Pfc. Chelsea Manning in this undated file photo provided by the U.S. Army. Defense Department officials say hormone treatment for gender reassignment has been approved for Chelsea Manning, the former intelligence analyst convicted of espionage for sending classified documents to the WikiLeaks website. (Photo: U.S. Army/File)

Jon Queally writes at Common Dreams:

Chelsea Manning, the U.S. Army whistleblower who leaked thousands of internal military and State Department documents to help expose wrongdoing by the U.S. government, will receive the hormone treatment she has been fighting to receive since she was first sent to Ft. Leavenworth prison in 2013.

Manning is serving a 35-year sentence for releasing, among other materials, video footage of U.S. soldiers gunning down civilians from a helicopter in Iraq in 2007. Following her conviction, Manning came out publicly as transgender and soon upon her arrival at Ft. Leavenworth requested that she been given the hormone therapy which the medical community officially agrees is essential to her health and well-being.

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Are You Living with a Terrorist?

The cover of an internal National Counterterrorism Center report which includes a rating system designed to analyze the proclivity of individuals to become radical extremists. (Image: screenshot)

The cover of an internal National Counterterrorism Center report which includes a rating system designed to analyze the proclivity of individuals to become radical extremists. (Image: screenshot)

Jon Queally writes at Common Dreams:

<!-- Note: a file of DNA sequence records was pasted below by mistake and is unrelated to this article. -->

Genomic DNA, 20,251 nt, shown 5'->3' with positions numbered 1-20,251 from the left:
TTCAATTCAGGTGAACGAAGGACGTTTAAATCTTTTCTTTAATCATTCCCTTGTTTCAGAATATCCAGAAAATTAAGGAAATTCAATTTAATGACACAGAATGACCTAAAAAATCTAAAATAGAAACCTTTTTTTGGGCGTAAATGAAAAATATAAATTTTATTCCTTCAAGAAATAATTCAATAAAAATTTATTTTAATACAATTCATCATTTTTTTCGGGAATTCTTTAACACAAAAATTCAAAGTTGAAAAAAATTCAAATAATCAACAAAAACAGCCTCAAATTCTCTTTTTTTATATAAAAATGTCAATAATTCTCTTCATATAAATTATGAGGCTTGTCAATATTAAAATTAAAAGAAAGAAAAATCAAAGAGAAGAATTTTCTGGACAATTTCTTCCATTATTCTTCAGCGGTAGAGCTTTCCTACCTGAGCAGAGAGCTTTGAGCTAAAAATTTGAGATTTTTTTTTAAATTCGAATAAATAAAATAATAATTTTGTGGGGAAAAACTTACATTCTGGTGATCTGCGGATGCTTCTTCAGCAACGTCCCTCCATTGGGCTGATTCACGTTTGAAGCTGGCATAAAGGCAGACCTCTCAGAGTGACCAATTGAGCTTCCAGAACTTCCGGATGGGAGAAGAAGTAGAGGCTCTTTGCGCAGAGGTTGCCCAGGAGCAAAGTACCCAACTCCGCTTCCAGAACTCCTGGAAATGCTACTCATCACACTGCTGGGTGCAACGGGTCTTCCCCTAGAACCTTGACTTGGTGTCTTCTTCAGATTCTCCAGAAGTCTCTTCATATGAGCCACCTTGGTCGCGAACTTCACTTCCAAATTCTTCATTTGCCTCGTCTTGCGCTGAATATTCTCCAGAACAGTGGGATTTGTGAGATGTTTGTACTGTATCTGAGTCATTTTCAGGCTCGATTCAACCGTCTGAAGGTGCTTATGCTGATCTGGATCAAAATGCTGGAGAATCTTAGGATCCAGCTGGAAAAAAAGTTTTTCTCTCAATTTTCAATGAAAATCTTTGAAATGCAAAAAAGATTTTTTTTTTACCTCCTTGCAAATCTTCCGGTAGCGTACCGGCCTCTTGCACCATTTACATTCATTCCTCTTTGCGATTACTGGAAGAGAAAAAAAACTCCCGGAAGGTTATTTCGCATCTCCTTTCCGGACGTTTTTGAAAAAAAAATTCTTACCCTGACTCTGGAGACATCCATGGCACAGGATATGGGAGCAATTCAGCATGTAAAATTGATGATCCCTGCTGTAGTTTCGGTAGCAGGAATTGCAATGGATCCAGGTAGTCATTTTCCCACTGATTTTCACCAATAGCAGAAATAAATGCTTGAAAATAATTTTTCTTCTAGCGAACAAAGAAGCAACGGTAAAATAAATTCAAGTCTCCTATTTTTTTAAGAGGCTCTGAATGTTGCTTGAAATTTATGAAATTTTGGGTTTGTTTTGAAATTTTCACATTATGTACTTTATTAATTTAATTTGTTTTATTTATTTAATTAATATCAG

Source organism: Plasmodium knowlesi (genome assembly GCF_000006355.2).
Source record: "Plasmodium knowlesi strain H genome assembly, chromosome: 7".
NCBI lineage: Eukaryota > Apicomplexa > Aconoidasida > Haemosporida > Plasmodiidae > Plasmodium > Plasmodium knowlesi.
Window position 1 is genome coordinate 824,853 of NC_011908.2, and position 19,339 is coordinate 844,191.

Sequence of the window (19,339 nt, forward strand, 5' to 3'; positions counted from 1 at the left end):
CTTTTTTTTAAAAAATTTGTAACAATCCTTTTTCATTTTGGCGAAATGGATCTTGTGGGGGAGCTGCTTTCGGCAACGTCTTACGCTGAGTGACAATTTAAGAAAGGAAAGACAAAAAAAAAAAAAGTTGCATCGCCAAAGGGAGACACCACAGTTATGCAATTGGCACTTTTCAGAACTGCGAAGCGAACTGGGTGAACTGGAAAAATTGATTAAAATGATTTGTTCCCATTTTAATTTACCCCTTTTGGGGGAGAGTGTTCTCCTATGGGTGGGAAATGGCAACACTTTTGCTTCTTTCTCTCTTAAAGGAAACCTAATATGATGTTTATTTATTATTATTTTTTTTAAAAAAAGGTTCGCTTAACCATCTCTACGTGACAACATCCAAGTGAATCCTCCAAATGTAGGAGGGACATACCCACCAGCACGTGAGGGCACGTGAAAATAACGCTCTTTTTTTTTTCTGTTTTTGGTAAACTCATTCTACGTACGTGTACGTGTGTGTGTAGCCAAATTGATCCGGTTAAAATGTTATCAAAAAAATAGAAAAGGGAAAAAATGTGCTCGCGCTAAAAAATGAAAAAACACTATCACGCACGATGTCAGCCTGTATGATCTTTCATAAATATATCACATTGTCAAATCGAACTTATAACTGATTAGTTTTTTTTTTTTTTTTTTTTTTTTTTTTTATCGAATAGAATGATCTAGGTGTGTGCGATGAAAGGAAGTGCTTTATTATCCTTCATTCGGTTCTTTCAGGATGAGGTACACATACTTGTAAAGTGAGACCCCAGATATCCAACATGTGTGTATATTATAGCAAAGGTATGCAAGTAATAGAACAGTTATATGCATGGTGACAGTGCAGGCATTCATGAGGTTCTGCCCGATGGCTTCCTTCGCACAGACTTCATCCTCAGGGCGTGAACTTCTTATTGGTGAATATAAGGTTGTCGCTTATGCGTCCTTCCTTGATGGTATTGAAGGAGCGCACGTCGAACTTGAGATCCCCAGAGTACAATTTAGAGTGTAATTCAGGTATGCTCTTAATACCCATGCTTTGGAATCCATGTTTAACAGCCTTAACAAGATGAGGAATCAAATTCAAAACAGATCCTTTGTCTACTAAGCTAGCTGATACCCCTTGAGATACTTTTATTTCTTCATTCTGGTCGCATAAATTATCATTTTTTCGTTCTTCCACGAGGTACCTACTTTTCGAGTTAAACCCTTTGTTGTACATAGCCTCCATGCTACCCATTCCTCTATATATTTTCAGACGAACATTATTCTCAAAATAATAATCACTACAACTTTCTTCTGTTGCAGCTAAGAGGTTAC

A government document obtained by journalists at The Intercept reveals the National Counterterrorism Center developed a complex set of criteria to help determine if individuals in the U.S. may be more vulnerable than others to the allure of violent extremism and created a “rating system” that would help law enforcement agents rank such prospects.

Posting the complete NCTC document (link/pdf)—which was marked “Unclassified” but also “For Official Use Only” (FOUO)—to their website on Monday, The Intercept reports:

The rating system, part of a 36-page document dated May 2014 and titled “Countering Violent Extremism: A Guide for Practitioners and Analysts,” suggests that police, social workers and educators rate individuals on a scale of one to five in categories such as: “Expressions of Hopelessness, Futility,” “Talk of Harming Self or Others,” and “Connection to Group Identity (Race, Nationality, Religion, Ethnicity).” The ranking system is supposed to alert government officials to individuals at risk of turning to radical violence, and to families or communities at risk of incubating extremist ideologies.